Avon man donates life-saving kidney to best friend in Charlotte

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CHARLOTTE, N.C. – An Avon man donated one of his kidneys to potentially save the life of his best friend in Charlotte on Feb. 13.

On average, a patient will wait about five years for a new kidney, according to Atrium Health. For others, the transplant will never happen at all. But for Matt Barefield, 45, the wait is over.

Matt was diagnosed with IgA nephropathy, or Berger’s disease, in 2013. It’s a kidney disease that can ultimately lead to kidney failure. Berger’s disease causes Matt’s body to continue fighting an infection long after the infection is gone, with immunoglobulin A (IgA) becoming lodged in the kidneys, eventually clogging the kidneys and compromising their ability to function properly.

At Matt’s diagnosis, his kidneys were functioning at about 60 percent. Now, five years later, they were down to just five percent. He’s been on dialysis since February 2018.

Matt’s friend Barry Teague volunteered to be his living donor – without hesitation. The two met in 2004. For several years they worked together, traveling extensively and forging a deep friendship. Barry eventually moved to Indiana, while Matt remained in North Carolina. But the friendship endured.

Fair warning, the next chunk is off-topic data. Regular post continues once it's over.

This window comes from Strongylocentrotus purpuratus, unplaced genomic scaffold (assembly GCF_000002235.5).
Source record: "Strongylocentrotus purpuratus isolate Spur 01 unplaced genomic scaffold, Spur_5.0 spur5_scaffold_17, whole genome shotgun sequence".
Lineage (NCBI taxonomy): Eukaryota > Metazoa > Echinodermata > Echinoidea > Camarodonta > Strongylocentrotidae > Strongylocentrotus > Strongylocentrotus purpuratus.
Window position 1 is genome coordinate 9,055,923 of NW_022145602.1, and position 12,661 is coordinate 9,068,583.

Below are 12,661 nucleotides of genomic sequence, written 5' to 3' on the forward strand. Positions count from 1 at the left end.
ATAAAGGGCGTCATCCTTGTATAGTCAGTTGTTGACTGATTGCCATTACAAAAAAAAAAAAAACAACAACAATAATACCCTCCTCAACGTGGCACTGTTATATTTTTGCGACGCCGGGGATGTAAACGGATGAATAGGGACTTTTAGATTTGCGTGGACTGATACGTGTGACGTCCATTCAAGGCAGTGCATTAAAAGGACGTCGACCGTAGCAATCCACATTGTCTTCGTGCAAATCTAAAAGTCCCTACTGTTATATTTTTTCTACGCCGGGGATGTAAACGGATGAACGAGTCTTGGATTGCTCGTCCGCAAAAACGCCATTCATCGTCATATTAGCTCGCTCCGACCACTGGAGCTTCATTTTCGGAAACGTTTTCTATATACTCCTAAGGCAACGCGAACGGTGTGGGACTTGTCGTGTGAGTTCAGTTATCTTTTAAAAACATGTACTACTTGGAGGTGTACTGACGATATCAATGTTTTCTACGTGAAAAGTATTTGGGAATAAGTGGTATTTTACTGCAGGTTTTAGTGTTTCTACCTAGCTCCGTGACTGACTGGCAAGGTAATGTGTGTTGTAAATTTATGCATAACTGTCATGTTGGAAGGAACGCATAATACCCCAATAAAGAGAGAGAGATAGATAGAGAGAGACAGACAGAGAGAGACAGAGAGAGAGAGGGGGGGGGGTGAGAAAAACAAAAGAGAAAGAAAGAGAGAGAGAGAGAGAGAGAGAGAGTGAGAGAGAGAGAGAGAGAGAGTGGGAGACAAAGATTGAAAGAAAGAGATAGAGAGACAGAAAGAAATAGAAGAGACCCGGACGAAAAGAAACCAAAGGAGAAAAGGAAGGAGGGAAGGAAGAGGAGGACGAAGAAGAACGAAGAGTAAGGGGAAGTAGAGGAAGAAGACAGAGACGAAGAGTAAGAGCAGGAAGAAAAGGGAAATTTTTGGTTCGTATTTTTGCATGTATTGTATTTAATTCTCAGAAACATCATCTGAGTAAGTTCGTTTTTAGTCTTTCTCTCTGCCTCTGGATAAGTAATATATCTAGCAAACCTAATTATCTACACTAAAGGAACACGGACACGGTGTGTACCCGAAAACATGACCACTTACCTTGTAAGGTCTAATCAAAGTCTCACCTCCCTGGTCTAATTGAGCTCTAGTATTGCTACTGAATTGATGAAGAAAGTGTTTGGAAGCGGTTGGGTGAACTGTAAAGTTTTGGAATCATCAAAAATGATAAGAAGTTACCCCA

“I said, without even thinking about it, I want to donate a kidney. He needs a kidney, and I can do it. I’m going to be the person to give him a kidney,” said Barry.

Barry was one of eight to 10 people who stepped up for Matt, submitting to testing to find out whether they could help. Several were denied for various health reasons and others simply were not a match. But after several rounds of screening and tests, Barry was confirmed as a match.

“There are really no words for it. You can’t describe what it’s like to have someone basically put their life at risk for your life. It’s just very hard to comprehend,” said Matt.

Barry disagrees.

“It doesn’t feel like I’m doing anything out of the norm. I think that if there were more people out there that were willing to do this, then the outcome would be a lot different. Everyone has the ability to change someone’s life. That’s what we’re here for. You can do good your whole life, and it never may be good enough. But if you do good when you’re able to make a difference in someone’s life, that’s the meaning.”

In the United States, almost 115,000 people are on transplant lists waiting for organs. About 95,000 of these need kidneys. If you’d like to learn more about organ donation, click here.

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